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Guy using cellphone while driving Spain Approves New Traffic Law With Bigger Penalties For Using Cellphones While Driving Spain News

New traffic laws that will likely come into force in the next few months have been approved by Spain’s lower house of parliament.

The new Traffic, Circulation of Motor Vehicles and Road Safety Law was confirmed on Thursday by the Interior Commission and will include an increase from three to six points deducted from drivers licenses if they are caught holding cellphone devices while driving.

If however, the mobile device is in a stand or on a seat while being used, the three-point deduction will remain.

Hands-free devices will still be permitted for use.

According to the latest surveillance and awareness campaign on the dangers of distractions at the wheel of a vehicle, which was carried out between September 16 and 22 by the General Directorate of Traffic, the use of a mobile phone while driving is still the most committed offence.

The agents of the Civil Guard Traffic Group have observed a total of 304,126 motor vehicles driving on conventional roads. That has carried out 8,295 controls, in which 6,708 drivers have been denounced for carrying out actions that cause distraction whilst driving.

A whopping 43% of drivers observed were found using a mobile phone whilst actually driving, an action that is said to be equal to driving under the influence of alcohol.

Among the new regulations is a rise in the penalty for failing to wear a seatbelt, this has been raised from three points to four. It will also be obligatory to wear a helmet when riding electric scooters.

The current rule which allows a driver to exceed the speed limit by 20km per hour when overtaking a vehicle will remain despite the original draft proposing that it be removed.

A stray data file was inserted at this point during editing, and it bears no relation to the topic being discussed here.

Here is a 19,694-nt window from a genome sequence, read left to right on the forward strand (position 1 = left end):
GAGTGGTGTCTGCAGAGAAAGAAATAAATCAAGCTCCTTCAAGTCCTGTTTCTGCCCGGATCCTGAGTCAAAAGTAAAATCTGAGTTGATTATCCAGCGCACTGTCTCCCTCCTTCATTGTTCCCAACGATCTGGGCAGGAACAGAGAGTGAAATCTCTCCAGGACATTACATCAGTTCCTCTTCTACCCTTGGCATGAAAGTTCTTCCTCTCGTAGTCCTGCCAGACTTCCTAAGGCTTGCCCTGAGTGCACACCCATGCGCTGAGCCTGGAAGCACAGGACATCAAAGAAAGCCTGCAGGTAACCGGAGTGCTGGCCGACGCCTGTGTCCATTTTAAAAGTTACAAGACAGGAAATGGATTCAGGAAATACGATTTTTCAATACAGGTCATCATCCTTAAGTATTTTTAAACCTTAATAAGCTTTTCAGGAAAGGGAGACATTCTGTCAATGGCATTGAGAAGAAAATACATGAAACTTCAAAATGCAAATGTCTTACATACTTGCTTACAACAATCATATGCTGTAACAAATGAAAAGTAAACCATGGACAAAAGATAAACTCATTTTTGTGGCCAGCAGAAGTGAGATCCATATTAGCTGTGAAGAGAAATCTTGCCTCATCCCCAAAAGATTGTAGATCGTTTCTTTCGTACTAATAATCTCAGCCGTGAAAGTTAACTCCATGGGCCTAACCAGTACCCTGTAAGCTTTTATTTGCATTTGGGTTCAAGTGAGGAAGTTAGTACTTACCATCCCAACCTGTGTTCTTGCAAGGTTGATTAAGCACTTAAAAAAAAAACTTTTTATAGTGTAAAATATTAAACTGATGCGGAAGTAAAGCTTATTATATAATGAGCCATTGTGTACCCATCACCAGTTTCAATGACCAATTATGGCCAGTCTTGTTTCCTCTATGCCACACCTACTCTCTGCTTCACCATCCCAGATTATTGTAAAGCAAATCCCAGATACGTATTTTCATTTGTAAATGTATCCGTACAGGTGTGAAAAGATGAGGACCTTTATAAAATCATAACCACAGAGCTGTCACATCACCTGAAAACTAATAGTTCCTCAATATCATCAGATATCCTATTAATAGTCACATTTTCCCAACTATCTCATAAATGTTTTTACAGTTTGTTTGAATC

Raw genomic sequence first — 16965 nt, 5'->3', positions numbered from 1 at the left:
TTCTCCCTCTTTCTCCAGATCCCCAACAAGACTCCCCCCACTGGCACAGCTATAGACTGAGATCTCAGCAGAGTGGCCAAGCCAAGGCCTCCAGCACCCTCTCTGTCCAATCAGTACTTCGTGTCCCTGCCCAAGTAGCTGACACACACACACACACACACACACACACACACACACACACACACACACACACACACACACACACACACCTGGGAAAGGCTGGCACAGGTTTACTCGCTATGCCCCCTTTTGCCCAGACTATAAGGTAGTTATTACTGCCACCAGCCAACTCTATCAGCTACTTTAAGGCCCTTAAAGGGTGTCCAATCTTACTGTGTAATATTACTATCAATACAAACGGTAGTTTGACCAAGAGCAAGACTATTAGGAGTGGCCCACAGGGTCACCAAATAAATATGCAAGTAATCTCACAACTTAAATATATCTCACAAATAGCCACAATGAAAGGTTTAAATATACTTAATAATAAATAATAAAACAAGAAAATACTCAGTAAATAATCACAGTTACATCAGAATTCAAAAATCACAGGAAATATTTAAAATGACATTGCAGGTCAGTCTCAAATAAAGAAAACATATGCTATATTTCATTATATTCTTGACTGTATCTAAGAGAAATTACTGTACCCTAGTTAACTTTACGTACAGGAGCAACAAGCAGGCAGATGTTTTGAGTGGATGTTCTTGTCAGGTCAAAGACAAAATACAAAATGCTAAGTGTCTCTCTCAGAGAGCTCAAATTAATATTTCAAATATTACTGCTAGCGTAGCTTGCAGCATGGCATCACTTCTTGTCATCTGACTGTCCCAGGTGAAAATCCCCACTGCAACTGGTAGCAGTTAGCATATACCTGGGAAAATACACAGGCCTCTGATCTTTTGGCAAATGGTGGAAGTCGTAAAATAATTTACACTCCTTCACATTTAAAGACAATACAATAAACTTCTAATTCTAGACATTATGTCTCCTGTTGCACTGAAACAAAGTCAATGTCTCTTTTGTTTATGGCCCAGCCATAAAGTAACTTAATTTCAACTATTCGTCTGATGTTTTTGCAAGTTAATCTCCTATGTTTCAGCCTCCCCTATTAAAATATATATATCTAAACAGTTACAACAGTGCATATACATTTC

Also under the new legislation, professional drivers will have to install a breathalyser system in their vehicles that will immobilise the engine, should the legal limits of alcohol in their blood be exceeded.

Personal Mobility Vehicles (VMP), such as scooters will also be prohibited on sidewalks or pedestrian areas. They must also comply with standards similar to those of other vehicles, although they may not be used on highways, expressways or interurban roads.

They will also have to have a circulation certificate that certifies that they meet the technical requirements that the DGT must approve and their maximum speed will be 25 kilometres per hour.

The DGT is also planning on making insurance for scooter riders compulsory

The new reforms to modify the current law, which dates from 2015, will now be sent to the Senate to be approved. Once this has been done the new laws should come into force in the next few months.

The point system in Spain sees drivers start with 12 points on their licenses or eight for new drivers with less than three years of experience or those who have had their license returned after it was suspended.

Points are then removed if a driver commits an offence on the road. Two, three, four or even six points can be deducted, depending on the severity of the offence committed.

If during the two years after a serious offence (three years in the case of a very serious offence) a driver has not lost any more points, the full 12 points will be reinstated automatically.

If however, if a driver loses all of their points, their license will be suspended. The license can only then be reactivated six months later (three for a professional driver) if the offender takes a road safety course, and then successfully passes an exam on the content of that course.

According to the DGT traffic authority, distractions caused 31% of fatal accidents in Spain and the unlocking of mobile phones and reading or answering WhatsApp messages, have the worst consequences when driving.

Buckling up your seatbelt while driving, usually when seen by a police officer, is also a distraction that has seen 412 drivers receive a penalty.

In addition to these, 327 drivers were penalised for using a helmet or headphones that are connected to sound reproducing devices, other than mobile phones.

Other actions that have been most sanctioned for causing a distraction while driving are driving while eating (56), searching your car for objects (108), reading (145) or being distracted by other passengers travelling with you in your vehicle (47).